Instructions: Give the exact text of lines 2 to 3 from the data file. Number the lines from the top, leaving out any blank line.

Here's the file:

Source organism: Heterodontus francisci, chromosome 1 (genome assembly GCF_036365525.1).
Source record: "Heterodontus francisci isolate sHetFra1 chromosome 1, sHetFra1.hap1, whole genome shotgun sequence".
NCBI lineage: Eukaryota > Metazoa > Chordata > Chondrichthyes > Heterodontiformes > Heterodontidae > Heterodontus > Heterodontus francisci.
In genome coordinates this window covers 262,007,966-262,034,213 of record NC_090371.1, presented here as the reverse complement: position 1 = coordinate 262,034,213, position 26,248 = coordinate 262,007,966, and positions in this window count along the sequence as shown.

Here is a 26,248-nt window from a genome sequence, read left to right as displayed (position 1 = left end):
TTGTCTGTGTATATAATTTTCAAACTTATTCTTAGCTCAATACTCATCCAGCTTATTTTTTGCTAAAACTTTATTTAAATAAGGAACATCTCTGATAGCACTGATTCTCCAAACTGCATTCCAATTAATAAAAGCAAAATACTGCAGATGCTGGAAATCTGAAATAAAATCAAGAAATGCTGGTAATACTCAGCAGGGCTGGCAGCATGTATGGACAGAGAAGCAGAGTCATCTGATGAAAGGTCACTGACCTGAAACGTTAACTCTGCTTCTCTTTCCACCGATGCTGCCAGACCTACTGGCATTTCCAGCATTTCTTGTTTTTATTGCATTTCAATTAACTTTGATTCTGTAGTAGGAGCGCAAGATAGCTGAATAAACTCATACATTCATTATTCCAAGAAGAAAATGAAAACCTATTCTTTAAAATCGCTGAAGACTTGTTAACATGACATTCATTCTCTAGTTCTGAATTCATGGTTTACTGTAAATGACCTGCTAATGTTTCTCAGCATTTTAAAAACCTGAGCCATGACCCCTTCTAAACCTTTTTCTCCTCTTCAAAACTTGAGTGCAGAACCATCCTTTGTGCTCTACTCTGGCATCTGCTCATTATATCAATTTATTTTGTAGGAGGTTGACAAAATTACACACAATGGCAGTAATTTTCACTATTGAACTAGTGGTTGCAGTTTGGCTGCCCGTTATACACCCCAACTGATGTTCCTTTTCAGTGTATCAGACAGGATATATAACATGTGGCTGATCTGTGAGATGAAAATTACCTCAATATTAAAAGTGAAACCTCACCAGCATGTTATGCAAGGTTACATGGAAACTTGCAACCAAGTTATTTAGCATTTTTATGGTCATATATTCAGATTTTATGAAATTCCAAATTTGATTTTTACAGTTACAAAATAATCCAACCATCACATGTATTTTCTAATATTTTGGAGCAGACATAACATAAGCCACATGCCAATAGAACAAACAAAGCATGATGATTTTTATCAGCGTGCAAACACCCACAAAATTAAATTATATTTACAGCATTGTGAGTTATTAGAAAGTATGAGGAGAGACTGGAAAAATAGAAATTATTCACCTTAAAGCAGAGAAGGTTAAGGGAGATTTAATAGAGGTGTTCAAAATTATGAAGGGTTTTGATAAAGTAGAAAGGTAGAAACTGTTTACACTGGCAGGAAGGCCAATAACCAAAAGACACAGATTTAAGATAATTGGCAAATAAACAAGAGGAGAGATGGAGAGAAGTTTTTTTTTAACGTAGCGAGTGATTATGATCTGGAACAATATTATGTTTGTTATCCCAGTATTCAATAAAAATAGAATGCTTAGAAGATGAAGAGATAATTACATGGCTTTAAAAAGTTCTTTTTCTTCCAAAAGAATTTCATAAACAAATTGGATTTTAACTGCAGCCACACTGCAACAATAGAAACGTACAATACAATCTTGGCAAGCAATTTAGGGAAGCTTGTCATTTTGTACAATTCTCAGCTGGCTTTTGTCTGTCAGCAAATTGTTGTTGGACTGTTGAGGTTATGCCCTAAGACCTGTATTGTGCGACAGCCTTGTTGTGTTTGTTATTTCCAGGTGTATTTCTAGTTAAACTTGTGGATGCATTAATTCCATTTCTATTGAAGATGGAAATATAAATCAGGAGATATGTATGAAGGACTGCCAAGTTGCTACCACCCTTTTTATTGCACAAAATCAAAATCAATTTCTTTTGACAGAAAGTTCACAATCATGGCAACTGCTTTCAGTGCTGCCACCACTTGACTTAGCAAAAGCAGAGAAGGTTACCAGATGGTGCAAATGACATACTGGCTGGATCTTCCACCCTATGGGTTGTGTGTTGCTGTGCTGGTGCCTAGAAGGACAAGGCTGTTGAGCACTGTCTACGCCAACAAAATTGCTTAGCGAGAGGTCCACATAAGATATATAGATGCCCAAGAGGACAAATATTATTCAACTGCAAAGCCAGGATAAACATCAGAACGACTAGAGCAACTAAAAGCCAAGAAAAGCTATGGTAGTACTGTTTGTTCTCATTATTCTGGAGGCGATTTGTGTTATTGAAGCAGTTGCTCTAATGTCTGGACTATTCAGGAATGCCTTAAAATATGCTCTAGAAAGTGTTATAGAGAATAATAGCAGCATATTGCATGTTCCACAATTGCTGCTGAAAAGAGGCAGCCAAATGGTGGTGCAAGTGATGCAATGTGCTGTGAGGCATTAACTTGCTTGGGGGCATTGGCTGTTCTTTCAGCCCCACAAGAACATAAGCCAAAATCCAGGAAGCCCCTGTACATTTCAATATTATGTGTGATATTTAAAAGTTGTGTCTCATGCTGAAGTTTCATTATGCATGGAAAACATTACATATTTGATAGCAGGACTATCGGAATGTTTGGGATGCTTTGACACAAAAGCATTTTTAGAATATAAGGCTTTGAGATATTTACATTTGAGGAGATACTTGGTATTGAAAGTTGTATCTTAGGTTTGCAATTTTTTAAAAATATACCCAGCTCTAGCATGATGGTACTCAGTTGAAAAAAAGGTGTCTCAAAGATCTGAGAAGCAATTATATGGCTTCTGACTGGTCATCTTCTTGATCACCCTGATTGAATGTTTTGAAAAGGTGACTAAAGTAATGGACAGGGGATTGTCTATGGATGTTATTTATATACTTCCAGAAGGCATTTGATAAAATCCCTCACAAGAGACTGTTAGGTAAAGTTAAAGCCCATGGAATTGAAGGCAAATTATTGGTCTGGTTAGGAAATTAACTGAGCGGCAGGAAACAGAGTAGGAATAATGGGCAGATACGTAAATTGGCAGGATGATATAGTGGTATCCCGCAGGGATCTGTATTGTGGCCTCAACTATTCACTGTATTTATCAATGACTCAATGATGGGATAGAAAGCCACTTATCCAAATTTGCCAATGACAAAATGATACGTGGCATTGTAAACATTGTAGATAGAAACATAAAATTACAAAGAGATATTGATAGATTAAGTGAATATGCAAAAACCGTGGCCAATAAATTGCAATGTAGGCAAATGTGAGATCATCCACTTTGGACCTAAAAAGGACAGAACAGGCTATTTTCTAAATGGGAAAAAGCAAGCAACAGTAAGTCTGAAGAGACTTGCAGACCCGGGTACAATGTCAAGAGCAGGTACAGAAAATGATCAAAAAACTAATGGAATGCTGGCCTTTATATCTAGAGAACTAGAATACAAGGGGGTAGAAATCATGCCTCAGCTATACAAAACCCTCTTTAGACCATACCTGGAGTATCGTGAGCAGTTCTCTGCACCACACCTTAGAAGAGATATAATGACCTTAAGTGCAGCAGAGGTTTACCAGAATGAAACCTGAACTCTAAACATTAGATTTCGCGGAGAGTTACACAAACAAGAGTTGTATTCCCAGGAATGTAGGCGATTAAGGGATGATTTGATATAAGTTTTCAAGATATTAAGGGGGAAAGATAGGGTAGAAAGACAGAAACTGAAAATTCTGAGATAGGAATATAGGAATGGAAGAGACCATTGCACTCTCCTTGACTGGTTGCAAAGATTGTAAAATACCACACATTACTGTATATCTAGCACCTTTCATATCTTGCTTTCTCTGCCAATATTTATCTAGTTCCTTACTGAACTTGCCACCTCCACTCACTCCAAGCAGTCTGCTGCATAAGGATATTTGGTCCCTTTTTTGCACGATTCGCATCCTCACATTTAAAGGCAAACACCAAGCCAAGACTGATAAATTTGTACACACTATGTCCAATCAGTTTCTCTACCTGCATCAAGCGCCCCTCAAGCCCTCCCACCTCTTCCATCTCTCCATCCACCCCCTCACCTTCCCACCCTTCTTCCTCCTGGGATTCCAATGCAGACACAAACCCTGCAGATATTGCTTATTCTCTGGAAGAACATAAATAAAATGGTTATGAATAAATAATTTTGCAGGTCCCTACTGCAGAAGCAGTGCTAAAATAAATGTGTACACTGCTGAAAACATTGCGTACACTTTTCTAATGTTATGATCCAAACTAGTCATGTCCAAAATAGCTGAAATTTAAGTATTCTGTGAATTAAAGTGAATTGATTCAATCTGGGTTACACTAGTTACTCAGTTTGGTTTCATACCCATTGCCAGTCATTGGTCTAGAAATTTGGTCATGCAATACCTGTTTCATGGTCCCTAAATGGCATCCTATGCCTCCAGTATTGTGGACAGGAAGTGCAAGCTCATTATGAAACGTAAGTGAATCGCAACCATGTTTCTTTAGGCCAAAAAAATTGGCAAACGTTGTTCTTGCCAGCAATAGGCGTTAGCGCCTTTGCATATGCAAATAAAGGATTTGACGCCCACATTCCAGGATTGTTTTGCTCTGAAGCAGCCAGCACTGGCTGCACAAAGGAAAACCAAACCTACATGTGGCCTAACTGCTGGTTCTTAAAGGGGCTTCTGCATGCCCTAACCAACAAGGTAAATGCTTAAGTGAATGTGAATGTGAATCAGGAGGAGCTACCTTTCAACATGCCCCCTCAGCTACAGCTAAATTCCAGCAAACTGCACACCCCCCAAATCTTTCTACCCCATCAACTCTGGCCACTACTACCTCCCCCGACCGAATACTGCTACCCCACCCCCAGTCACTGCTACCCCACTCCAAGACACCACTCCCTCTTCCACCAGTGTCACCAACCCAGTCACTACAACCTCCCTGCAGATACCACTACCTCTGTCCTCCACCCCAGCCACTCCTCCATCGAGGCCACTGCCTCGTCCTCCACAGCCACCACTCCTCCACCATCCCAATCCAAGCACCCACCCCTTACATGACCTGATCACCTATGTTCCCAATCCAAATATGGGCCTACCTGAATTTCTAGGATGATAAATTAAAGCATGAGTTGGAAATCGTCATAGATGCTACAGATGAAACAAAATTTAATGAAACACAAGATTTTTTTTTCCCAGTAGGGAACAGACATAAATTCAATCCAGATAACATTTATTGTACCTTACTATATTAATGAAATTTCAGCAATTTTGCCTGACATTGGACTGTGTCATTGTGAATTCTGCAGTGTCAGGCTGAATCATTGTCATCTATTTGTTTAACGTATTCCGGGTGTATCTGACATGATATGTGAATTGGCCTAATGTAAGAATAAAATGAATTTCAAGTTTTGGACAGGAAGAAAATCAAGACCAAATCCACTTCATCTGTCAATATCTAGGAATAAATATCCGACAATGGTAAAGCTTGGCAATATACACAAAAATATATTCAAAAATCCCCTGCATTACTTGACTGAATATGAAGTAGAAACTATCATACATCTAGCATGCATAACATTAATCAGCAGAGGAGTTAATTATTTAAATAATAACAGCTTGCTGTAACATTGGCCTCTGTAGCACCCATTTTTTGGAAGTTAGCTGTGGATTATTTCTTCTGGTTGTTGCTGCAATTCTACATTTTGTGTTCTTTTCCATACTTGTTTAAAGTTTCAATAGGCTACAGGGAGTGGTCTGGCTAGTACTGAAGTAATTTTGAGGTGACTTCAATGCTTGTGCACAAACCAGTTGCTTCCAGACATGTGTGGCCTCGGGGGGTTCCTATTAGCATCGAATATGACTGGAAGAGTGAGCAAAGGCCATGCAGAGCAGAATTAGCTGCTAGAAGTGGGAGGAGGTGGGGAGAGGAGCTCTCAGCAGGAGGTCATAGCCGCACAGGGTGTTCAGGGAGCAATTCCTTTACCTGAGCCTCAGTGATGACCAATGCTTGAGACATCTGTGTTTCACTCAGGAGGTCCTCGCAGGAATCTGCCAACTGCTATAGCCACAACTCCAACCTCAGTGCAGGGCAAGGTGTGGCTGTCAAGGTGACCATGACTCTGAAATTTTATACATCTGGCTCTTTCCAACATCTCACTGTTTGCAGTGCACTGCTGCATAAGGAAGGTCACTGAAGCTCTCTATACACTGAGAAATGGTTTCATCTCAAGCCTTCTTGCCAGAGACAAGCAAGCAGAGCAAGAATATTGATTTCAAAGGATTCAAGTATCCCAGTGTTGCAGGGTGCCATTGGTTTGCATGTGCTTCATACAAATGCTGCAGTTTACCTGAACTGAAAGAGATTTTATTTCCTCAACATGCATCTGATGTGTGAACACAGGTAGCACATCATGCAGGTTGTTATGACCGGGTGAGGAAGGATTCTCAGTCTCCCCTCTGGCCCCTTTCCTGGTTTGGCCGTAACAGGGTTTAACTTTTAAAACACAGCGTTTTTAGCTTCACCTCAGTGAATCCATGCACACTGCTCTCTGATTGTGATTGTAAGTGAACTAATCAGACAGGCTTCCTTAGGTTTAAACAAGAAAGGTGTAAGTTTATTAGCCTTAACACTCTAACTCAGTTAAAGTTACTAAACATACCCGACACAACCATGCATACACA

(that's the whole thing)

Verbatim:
Source record: "Heterodontus francisci isolate sHetFra1 chromosome 1, sHetFra1.hap1, whole genome shotgun sequence".
NCBI lineage: Eukaryota > Metazoa > Chordata > Chondrichthyes > Heterodontiformes > Heterodontidae > Heterodontus > Heterodontus francisci.